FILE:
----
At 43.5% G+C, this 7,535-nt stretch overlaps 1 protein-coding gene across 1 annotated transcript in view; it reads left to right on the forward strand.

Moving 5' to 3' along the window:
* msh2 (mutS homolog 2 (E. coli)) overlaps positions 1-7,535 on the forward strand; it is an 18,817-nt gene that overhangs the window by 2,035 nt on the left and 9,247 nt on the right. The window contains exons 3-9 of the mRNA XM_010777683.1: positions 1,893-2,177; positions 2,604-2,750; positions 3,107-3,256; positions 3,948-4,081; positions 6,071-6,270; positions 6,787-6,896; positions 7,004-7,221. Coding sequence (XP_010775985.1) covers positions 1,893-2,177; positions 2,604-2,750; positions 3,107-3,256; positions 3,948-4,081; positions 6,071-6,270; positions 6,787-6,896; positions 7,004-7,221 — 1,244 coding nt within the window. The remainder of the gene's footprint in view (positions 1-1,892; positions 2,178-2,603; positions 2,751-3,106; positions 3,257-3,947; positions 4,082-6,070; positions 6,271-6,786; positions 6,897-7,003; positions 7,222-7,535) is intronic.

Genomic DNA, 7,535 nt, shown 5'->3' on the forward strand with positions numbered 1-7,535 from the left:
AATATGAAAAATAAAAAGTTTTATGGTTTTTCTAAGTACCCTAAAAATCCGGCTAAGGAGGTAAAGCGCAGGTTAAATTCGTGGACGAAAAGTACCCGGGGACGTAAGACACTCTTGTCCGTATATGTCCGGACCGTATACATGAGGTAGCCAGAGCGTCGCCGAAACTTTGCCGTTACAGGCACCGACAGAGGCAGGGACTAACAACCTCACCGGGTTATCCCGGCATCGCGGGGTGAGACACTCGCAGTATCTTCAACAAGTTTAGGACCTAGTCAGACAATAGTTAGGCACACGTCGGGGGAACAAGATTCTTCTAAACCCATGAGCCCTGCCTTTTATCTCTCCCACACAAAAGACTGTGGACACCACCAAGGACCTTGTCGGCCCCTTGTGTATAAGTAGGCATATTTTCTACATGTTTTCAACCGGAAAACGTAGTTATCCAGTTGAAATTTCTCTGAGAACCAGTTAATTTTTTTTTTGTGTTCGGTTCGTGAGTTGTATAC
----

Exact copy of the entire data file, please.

At 43.5% G+C, this 7,535-nt stretch overlaps 1 protein-coding gene across 1 annotated transcript in view; it reads left to right on the forward strand.

Moving 5' to 3' along the window:
* msh2 (mutS homolog 2 (E. coli)) overlaps positions 1-7,535 on the forward strand; it is an 18,817-nt gene that overhangs the window by 2,035 nt on the left and 9,247 nt on the right. The window contains exons 3-9 of the mRNA XM_010777683.1: positions 1,893-2,177; positions 2,604-2,750; positions 3,107-3,256; positions 3,948-4,081; positions 6,071-6,270; positions 6,787-6,896; positions 7,004-7,221. Coding sequence (XP_010775985.1) covers positions 1,893-2,177; positions 2,604-2,750; positions 3,107-3,256; positions 3,948-4,081; positions 6,071-6,270; positions 6,787-6,896; positions 7,004-7,221 — 1,244 coding nt within the window. The remainder of the gene's footprint in view (positions 1-1,892; positions 2,178-2,603; positions 2,751-3,106; positions 3,257-3,947; positions 4,082-6,070; positions 6,271-6,786; positions 6,897-7,003; positions 7,222-7,535) is intronic.

Genomic DNA, 7,535 nt, shown 5'->3' on the forward strand with positions numbered 1-7,535 from the left:
AATATGAAAAATAAAAAGTTTTATGGTTTTTCTAAGTACCCTAAAAATCCGGCTAAGGAGGTAAAGCGCAGGTTAAATTCGTGGACGAAAAGTACCCGGGGACGTAAGACACTCTTGTCCGTATATGTCCGGACCGTATACATGAGGTAGCCAGAGCGTCGCCGAAACTTTGCCGTTACAGGCACCGACAGAGGCAGGGACTAACAACCTCACCGGGTTATCCCGGCATCGCGGGGTGAGACACTCGCAGTATCTTCAACAAGTTTAGGACCTAGTCAGACAATAGTTAGGCACACGTCGGGGGAACAAGATTCTTCTAAACCCATGAGCCCTGCCTTTTATCTCTCCCACACAAAAGACTGTGGACACCACCAAGGACCTTGTCGGCCCCTTGTGTATAAGTAGGCATATTTTCTACATGTTTTCAACCGGAAAACGTAGTTATCCAGTTGAAATTTCTCTGAGAACCAGTTAATTTTTTTTTTGTGTTCGGTTCGTGAGTTGTATAC